Shrek The Musical - final casting announced
FINAL casting for Shrek The Musical, which opens at the Theatre Royal Drury Lane on June 7, 2011 (previews from May 6), has been announced.
Joining Nigel Lindsay, Nigel Harman, Amanda Holden and Richard Blackwood will be Delroy Atkinson, Amy Beadel, Stephanie Bron, Dean Chisnall, Jon-Scott Clark, Ste Clough, Lee William-Davis, Ross Dawes, Lucie Downer, Alice Fearn, Michelle Francis…
… Ashley E Hale, Rosanna Hyland, Bradley Jaden, Aaron Lee Lambert, Emma Lindars, Grant Murphy, Spencer O’Brien, Landi Oshinowo, Damien Poole, Stuart Matthew Price, Jacqui Sanchez, Jonathan Stewart, Leigh-Anne Stone, Lucy Tapp, Karli Vale and Michael Watson.
The roles of Young Shrek and Young Fiona will be shared by Samantha Allison, Chorlène Biron-Monnier, Lauren Dawes, Madeleine Hill, Emilia Jones and Sophie Wythe.
Previously Posted: Nigel Lindsay (in the title role) and Nigel Harman (Lord Farquaad) will join Amanda Holden and Richard Blackwood in Shrek The Musical, the stage adaptation of the original 2001 Shrek film, which opens at the Theatre Royal Drury Lane on June 7, 2011 (previews from May 6).
Nigel Lindsay‘s recent theatre credits include Sucker Punch (Royal Court Theatre), Under The Blue Sky (Duke of York’s Theatre), and The Homecoming and Awake and Sing (Almeida Theatre). He has also appeared on stage in Guys and Dolls (Piccadilly Theatre), The Pillowman, Blue Remembered Hills and Dealer’s Choice (National Theatre) and The Real Thing (Donmar Warehouse, West End and Broadway).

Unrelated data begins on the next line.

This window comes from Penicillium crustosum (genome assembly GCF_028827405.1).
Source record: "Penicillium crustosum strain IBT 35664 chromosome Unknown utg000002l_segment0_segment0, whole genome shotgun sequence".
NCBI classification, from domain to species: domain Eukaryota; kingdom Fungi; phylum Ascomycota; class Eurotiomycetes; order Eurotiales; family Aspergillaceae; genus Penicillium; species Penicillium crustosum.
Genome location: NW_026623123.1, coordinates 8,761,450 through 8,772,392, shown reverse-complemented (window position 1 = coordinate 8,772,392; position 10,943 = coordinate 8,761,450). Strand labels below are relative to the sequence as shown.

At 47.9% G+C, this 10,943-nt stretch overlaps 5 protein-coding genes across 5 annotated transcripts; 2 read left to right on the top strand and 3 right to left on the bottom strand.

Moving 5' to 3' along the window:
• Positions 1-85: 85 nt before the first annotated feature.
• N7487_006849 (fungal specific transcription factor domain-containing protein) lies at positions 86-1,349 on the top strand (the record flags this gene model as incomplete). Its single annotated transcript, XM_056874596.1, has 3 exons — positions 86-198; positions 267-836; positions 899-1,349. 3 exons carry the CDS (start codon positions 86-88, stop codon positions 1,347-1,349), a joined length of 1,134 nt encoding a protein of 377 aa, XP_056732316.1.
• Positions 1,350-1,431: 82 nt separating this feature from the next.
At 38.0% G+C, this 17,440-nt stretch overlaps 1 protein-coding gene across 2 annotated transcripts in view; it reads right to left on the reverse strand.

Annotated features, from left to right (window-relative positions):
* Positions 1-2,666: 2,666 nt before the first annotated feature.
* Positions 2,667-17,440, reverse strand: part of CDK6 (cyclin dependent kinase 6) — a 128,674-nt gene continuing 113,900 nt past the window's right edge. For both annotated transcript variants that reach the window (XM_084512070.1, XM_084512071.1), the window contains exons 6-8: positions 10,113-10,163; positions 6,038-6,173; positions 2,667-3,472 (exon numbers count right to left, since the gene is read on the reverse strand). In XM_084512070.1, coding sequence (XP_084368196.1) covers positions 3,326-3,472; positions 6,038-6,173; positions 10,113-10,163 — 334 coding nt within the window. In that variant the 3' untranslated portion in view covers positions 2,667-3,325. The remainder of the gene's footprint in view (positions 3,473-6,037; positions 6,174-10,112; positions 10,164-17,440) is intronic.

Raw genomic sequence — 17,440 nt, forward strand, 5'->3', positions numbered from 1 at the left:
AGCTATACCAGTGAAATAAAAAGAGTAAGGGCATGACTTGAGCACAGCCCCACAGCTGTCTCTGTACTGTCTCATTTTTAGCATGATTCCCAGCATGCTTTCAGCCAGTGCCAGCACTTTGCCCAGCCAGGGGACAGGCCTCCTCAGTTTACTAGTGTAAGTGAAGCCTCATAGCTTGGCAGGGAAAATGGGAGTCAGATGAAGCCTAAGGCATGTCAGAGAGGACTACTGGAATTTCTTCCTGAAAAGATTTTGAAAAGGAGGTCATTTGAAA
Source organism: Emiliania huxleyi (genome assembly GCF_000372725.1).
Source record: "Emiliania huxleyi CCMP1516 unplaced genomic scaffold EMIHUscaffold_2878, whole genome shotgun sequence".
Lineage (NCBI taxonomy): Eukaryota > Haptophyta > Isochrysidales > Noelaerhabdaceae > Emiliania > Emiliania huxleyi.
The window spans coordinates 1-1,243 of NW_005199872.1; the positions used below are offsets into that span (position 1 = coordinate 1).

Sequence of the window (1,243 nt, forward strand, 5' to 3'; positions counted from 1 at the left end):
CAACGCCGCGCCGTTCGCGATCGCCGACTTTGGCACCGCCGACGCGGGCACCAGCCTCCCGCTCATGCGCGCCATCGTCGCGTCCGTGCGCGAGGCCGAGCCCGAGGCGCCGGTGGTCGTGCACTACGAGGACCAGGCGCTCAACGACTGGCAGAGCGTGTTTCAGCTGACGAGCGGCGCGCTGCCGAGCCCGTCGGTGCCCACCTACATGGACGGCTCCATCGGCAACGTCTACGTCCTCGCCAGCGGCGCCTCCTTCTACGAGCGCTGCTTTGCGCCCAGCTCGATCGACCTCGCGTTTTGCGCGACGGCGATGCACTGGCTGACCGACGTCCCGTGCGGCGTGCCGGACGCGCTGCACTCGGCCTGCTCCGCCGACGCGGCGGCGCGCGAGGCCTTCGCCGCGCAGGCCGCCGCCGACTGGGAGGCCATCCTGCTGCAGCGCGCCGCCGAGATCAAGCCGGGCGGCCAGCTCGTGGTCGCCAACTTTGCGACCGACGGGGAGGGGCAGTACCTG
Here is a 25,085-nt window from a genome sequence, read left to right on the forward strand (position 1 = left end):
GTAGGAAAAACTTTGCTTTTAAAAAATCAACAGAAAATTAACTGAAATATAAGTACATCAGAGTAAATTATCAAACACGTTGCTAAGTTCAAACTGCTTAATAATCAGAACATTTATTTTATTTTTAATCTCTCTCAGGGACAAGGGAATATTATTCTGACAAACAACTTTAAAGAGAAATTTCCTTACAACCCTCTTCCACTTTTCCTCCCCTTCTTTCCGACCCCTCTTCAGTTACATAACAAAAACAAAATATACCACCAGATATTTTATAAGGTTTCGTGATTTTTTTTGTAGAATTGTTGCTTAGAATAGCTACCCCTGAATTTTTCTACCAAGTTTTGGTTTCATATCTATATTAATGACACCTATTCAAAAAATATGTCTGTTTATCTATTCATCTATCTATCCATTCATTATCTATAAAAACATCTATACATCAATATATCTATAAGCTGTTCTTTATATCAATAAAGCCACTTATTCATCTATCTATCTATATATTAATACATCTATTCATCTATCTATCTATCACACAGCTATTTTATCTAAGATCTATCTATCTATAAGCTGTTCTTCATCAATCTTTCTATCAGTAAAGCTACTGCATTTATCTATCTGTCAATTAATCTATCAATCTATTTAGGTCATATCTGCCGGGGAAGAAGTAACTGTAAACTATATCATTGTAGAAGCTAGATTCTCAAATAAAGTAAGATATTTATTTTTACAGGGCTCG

He can shortly be seen in Arthur Miller’s 1994 play Broken Glass, which runs at the Tricycle Theatre from October 6 (previews from September 30) to November 27, 2010.
Although Nigel Harman will always be remembered for his portrayal of EastEnders‘ Dennis Rickman, he has appeared on stage in Privates on Parade, The Exonerated (as Kerry Max Cooke), the West End production of Guy and Dolls (as Sky Masterson alongside Lindsay’s Nathan Detroit), The Caretaker (Tricycle Theatre), The Common Pursuit (Menier Chocolate Factory) and Three Days of Rain (Apollo Theatre).
In a faraway kingdom turned upside down, things get ugly when an unseemly ogre shows up to rescue a feisty princes. Throw in a donkey who won’t be quiet, a bad guy with a short temper, a cookie with an attitude and a dozen or so other fairy tale misfits, and you’ve got the kind of mess that calls for a real hero – Shrek.
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